Jim Hoerner tries to waste everyone's time again...

From: "Russell D. Hoffman" <rhoffman@animatedsoftware.com>
Subject: Jim Hoerner tries to waste everyone's time again...

Dec. 9th, 2001


According to Mr. Hoerner's latest response to my writing, "Lifecycle" doesn't include accidents, so as I pointed out in my original letter, all his calculations can be thrown out the window, especially the numeric comparison he included below.

Also, he thinks Three Mile Island was a major meltdown, and that only the containment dome saved us.

And he thinks only 30 people died because of Chernobyl (with 10 more who might die of thyroid cancer later).  Only the nuclear industry and their lackeys think the numbers are that small.

He claims now he didn't say dam busts are more damaging than meltdowns.  Now he just says he was mentioning dam busts as negatives regarding hydro -- but not THAT negative.  Geez, whatever, Mr. Hoerner.  What a game.

He pretends that he is trying to have a debate here, but all he can tell me to do is go to his know-nukes web site.  I think he wants traffic there, to make himself more important.  Maybe then he'll get a raise from his boss, I don't know.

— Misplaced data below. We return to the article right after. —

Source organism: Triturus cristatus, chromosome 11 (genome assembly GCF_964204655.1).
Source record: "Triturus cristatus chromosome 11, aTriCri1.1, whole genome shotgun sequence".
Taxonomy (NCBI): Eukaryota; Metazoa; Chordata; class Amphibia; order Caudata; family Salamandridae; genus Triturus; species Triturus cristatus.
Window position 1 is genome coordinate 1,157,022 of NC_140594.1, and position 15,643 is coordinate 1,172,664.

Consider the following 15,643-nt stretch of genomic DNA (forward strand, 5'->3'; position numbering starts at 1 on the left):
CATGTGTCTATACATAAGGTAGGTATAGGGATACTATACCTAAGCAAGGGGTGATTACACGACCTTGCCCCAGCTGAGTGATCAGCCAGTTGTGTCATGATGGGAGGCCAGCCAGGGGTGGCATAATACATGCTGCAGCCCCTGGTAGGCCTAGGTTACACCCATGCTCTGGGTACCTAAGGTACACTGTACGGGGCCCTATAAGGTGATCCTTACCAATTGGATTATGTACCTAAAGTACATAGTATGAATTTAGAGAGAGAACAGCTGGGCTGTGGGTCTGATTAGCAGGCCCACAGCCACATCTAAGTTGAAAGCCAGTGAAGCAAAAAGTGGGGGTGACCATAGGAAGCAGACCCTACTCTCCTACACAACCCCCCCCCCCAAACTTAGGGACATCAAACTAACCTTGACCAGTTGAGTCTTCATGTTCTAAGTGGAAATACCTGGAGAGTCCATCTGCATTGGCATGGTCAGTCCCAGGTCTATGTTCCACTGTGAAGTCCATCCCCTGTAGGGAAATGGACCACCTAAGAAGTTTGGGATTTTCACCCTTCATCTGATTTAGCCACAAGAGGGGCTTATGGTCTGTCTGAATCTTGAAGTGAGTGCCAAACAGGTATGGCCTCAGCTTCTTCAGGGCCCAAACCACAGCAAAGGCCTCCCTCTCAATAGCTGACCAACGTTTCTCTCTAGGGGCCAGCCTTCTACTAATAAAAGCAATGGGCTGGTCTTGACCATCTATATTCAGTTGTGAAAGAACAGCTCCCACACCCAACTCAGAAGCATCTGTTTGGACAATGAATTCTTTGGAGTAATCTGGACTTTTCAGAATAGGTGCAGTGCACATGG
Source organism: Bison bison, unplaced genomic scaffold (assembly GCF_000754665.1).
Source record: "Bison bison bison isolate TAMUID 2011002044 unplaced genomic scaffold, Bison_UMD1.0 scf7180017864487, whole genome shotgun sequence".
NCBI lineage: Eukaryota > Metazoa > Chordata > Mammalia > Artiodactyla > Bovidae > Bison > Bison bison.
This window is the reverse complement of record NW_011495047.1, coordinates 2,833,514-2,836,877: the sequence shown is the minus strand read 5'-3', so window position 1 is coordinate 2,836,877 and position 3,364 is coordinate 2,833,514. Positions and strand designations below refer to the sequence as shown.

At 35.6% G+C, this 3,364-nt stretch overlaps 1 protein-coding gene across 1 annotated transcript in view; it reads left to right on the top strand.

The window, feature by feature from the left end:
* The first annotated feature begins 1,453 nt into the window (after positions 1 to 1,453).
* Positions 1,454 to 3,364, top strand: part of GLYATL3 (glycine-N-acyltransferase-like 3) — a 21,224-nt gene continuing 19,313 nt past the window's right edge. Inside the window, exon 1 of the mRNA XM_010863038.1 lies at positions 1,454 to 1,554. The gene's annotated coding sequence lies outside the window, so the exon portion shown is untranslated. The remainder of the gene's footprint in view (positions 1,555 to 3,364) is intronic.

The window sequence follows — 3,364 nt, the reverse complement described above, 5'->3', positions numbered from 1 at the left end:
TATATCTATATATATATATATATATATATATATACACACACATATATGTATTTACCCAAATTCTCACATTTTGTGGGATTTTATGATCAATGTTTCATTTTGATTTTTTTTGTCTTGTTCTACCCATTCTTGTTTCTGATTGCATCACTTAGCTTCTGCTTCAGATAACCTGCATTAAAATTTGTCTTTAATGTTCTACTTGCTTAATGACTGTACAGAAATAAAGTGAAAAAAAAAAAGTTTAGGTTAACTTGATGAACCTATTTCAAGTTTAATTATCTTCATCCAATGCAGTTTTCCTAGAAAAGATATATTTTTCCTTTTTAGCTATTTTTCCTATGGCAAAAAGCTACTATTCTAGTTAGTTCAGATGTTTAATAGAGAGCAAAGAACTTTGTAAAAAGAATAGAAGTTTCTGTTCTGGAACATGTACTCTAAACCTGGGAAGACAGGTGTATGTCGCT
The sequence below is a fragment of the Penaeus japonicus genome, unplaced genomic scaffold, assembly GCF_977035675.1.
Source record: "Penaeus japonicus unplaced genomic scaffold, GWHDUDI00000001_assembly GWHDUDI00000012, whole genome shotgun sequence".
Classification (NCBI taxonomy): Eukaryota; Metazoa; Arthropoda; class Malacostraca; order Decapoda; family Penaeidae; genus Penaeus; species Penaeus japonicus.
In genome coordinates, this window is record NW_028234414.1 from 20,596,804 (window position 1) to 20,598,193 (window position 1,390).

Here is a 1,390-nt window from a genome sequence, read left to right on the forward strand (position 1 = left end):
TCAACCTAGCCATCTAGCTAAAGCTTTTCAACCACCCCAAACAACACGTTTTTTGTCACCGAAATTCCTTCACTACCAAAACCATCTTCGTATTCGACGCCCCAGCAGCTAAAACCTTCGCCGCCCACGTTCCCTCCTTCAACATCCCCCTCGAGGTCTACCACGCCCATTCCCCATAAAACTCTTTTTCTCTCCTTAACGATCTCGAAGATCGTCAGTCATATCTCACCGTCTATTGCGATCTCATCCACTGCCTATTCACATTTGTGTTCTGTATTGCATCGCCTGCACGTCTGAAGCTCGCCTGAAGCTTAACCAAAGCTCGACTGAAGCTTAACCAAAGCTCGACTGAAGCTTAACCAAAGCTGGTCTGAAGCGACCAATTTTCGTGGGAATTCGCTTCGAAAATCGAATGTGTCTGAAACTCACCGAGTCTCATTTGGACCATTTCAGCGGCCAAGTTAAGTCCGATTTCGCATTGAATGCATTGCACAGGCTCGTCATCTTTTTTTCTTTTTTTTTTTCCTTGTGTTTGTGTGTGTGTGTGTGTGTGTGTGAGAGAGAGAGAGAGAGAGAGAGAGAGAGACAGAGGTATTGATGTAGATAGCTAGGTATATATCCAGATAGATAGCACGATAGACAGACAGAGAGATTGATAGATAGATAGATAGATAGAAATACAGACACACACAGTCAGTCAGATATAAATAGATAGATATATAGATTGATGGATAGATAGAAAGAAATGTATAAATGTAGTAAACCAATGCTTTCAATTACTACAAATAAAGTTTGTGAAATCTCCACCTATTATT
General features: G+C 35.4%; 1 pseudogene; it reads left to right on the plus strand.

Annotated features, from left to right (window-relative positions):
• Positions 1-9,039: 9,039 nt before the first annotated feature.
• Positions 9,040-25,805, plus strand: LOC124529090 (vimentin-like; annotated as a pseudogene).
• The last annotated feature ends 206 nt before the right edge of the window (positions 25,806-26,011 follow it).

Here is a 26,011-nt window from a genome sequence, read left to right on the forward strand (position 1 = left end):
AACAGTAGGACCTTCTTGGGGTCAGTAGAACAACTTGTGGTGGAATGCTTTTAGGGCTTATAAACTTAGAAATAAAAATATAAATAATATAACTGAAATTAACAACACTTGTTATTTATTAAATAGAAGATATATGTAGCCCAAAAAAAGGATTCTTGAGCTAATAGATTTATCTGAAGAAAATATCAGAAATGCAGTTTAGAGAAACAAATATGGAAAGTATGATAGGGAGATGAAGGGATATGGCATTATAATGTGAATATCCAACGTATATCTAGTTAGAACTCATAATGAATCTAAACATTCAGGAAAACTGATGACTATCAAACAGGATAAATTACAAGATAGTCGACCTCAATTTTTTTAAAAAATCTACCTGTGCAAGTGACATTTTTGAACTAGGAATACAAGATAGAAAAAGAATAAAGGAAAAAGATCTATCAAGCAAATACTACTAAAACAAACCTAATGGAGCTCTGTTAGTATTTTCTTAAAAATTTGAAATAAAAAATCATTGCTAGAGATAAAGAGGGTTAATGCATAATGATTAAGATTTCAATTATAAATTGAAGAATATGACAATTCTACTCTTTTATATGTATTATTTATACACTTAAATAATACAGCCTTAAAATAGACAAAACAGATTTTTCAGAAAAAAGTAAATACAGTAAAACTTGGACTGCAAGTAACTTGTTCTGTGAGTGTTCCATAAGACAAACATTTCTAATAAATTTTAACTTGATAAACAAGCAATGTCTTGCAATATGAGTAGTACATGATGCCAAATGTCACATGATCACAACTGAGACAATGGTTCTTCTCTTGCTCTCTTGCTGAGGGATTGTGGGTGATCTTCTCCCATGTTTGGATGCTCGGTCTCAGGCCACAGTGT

Funny he doesn't say if he works for any of the groups and government agencies I mentioned.  I wish he'd answer this question -- who pays him?  I wonder if it's the CIA, the NSA, Halliburton, SAIC, or does he have some other more hidden connection?  (Please fax me your W-2s and 1040 form, Mr. Hoerner -- (...)

Plus at the end of his letter he accuses me of calling him names just because I said he doesn't know Jack Shannon!  Wow this guy is itching for a fight with me over just about anything!  Jim, give it a rest.  The Downwinder's forum isn't for fictional accounts of the dangers about nukes, and I haven't got much use for either your fiction or your friction, either.


Russell Hoffman
Carlsbad, CA

At 04:50 AM 12/9/01 , you wrote:
>From: "Russell D. Hoffman" <rhoffman@animatedsoftware.com>

Hi, Russell.

I am sorry if you don't appreciate the fact that I could not restrain myself
from responding to the drivel you posted.  I've restored the subject, since
it is appropriate; your post was quite a bomb.